Tuesday, December 12, 2017

Malaysia Tea Expo December 2017

I managed to make time to visit the Malaysia tea expo last week.  This tea expo was held at Viva Mall, Kuala Lumpur from 8 -12 Dec.

I was extremely happy to meet my Malaysian tea drinker friends and tea drinking groups.  It was something like a old class reunion; catching up with each other and comparing notes on our tea and recent purchases and having gift exchanges with each other.  

I was able to be an 'early bird' to the tea expo on opening day and I managed to snagged a few promotional items for early visitors to the fair.  You can see from pix 2 that I got a couple of 90s Sea Dyke Tie Guan Yin teabags and 2 old unused 80s tea bowls.  Teabags?  Yes!  And they are good. Old Chinese tea bags especially the Sea Dyke brands brew up an old medicinal tea taste and aroma which I simply adore.  I intend to give one of these boxes to my local teabag collector friend.  The 2 80s bowls was advertised as tea bowls.  They were, I recalled, more commonly used as rice bowls rather than tea bowls.  Chinese porcelain collectors will recognised the chop marks as from Jingdezhen.   A happy purchase.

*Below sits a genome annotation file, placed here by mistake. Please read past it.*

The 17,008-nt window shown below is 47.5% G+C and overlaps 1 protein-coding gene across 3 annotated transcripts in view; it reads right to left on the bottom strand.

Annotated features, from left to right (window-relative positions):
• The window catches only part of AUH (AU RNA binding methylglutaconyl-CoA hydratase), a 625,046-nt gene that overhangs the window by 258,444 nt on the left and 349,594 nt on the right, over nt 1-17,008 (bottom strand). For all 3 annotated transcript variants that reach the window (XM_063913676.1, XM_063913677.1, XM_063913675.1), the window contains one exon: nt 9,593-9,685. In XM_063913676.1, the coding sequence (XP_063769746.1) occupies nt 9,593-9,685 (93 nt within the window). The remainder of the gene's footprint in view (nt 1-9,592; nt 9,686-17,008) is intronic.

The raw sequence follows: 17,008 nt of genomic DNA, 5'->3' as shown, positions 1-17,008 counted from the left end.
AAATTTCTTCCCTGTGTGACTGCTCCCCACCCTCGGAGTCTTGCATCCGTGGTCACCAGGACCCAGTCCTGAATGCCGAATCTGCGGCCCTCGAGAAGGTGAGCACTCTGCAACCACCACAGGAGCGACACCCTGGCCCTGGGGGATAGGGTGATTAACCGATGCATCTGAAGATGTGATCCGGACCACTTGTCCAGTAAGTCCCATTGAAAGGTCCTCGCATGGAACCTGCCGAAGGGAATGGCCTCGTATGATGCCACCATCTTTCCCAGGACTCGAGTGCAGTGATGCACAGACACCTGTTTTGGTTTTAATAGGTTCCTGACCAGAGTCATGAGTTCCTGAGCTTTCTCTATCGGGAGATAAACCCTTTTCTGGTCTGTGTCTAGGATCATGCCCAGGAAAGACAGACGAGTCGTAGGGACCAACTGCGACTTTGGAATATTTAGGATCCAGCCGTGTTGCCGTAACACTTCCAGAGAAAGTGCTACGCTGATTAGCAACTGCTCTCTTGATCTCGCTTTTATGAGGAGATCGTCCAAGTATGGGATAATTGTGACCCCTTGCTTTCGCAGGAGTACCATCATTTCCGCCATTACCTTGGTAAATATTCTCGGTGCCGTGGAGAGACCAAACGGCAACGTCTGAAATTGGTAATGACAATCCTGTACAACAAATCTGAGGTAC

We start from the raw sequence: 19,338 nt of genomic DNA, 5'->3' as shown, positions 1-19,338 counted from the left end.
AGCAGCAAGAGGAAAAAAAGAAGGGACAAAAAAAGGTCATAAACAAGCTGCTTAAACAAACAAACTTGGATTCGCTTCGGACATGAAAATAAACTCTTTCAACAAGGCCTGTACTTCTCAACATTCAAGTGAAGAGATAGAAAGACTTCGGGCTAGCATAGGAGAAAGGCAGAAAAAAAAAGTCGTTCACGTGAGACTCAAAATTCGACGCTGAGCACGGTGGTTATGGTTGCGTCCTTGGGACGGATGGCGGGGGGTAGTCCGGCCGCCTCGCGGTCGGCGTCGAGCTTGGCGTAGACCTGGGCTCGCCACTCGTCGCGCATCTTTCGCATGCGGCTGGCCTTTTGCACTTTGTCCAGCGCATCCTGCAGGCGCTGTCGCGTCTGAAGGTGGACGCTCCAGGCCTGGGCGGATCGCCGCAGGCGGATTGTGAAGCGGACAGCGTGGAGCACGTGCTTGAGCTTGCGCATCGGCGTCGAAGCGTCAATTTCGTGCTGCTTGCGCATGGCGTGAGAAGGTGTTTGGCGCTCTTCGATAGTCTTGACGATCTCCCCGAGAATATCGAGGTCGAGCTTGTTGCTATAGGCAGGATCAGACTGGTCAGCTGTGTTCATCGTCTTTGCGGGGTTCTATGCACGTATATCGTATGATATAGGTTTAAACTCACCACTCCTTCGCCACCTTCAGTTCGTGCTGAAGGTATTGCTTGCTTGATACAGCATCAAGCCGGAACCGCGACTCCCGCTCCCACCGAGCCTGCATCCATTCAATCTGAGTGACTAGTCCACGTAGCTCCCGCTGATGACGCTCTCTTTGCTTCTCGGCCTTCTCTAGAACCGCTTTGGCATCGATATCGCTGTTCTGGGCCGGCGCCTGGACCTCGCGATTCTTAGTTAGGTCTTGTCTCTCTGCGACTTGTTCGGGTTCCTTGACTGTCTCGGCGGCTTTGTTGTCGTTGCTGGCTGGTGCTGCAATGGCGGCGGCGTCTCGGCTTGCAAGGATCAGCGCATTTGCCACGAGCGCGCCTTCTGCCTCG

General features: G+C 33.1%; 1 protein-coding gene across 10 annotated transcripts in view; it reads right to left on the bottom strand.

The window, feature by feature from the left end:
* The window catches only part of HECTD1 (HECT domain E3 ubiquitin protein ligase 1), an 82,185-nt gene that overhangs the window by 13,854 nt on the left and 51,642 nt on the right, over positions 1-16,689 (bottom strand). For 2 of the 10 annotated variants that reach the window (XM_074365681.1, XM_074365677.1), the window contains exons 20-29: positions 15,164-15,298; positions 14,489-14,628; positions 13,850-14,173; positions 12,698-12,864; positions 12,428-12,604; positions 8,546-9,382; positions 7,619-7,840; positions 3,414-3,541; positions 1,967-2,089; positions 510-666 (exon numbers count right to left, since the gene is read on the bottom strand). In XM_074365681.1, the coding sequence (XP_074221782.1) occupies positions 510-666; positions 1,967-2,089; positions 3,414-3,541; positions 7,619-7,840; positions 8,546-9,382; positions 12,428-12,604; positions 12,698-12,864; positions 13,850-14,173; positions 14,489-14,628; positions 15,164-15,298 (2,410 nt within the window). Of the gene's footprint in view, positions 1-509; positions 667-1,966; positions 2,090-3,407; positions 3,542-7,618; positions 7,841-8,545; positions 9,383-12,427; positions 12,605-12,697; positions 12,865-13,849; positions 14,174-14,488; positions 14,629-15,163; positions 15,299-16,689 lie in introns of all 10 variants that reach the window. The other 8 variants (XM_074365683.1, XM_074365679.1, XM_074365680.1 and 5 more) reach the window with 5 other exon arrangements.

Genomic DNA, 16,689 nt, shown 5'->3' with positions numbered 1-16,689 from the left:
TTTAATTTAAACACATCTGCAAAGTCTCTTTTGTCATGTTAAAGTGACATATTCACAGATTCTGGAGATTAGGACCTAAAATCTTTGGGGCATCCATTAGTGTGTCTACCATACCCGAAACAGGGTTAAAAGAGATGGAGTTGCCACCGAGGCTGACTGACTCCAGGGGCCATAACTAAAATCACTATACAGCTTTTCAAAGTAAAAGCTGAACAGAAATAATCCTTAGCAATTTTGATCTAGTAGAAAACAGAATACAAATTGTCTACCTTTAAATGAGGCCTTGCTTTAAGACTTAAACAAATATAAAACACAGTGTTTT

I had the privilege to sample  teas while at the expo.  The new 1959 Xiaguan recipe tuo (250g) is blended with banzhang and yiwu tea leaves.  While at the Xiaguan booth, I was especially impressed with the 2007 iron cake that had a unique smooth sweetness which I liked.  I will add that iron cake to my shopping list on my next trip.

I was also invited to sample the Taetea (aka Dayi) 2017 super premium Xuan Yuan Hao pu erh tea.  With a asking price more than US$300 per cake at the fair, I sensed this cake will be an investment/speculative cake, a 'bitcoin' cake if you can call it.  The Dayi manager told me that this cake had Banzhang material inside and the accompanied literature that came with this cake also indicated that there was a blend of old bulang tea leaves as well.

I received a early Christmas gift of a 1999 Xiaguan tuo from a Malaysian tea buddy. Thank you if you are reading this. And.....I bought a teapot tray before I left the fair.  The dark green jade colour was simply too pretty to pass up.  I could hear the tray calling out to me to buy it......must be the due to the new Star Wars movie coming out this weekend.  Light sabres and Chinese tea?  Happy Holidays to all my readers.

Monday, December 4, 2017

Fairness Cup

Gong Dao Bei, literally translated as fairness cup is used in Chinese tea sessions to pour out or distribute tea into teacups.  

If you have brewed a teapot /gaiwan of Chinese tea and you are to pour the tea into 4 or more teacups, you may have the issue that there may be uneven distribution of tea in terms of amount of tea and strength of the tea.  You may discover some cups had more/less tea and some cups look stronger /weaker than other cups.  It is especially tough to ensure an even pour out of the tea (as in the last pix) where each cup has the same colour in terms of strength of the tea.  It will take lots of practice to achieve that skill.  Thats where the fairness cup is useful in a tea session.